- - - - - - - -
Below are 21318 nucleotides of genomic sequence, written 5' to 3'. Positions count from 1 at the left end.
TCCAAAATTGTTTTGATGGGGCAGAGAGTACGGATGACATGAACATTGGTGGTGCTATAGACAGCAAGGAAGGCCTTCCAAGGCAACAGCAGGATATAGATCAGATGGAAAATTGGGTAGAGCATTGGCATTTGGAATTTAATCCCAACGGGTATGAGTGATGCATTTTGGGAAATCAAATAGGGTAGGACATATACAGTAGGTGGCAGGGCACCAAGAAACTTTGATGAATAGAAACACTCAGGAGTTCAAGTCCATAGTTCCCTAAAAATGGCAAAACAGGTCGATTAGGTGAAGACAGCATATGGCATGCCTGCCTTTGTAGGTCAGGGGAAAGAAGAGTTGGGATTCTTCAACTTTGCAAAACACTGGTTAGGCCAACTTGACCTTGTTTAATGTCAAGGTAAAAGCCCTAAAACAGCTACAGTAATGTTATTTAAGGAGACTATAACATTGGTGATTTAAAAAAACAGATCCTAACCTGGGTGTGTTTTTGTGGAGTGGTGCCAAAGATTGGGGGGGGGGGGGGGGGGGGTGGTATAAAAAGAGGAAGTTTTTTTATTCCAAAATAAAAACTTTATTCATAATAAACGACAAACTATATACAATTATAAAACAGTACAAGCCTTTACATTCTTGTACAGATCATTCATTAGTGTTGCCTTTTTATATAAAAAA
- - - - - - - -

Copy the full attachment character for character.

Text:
Below are 21318 nucleotides of genomic sequence, written 5' to 3'. Positions count from 1 at the left end.
TCCAAAATTGTTTTGATGGGGCAGAGAGTACGGATGACATGAACATTGGTGGTGCTATAGACAGCAAGGAAGGCCTTCCAAGGCAACAGCAGGATATAGATCAGATGGAAAATTGGGTAGAGCATTGGCATTTGGAATTTAATCCCAACGGGTATGAGTGATGCATTTTGGGAAATCAAATAGGGTAGGACATATACAGTAGGTGGCAGGGCACCAAGAAACTTTGATGAATAGAAACACTCAGGAGTTCAAGTCCATAGTTCCCTAAAAATGGCAAAACAGGTCGATTAGGTGAAGACAGCATATGGCATGCCTGCCTTTGTAGGTCAGGGGAAAGAAGAGTTGGGATTCTTCAACTTTGCAAAACACTGGTTAGGCCAACTTGACCTTGTTTAATGTCAAGGTAAAAGCCCTAAAACAGCTACAGTAATGTTATTTAAGGAGACTATAACATTGGTGATTTAAAAAAACAGATCCTAACCTGGGTGTGTTTTTGTGGAGTGGTGCCAAAGATTGGGGGGGGGGGGGGGGGGGGTGGTATAAAAAGAGGAAGTTTTTTTATTCCAAAATAAAAACTTTATTCATAATAAACGACAAACTATATACAATTATAAAACAGTACAAGCCTTTACATTCTTGTACAGATCATTCATTAGTGTTGCCTTTTTATATAAAAAA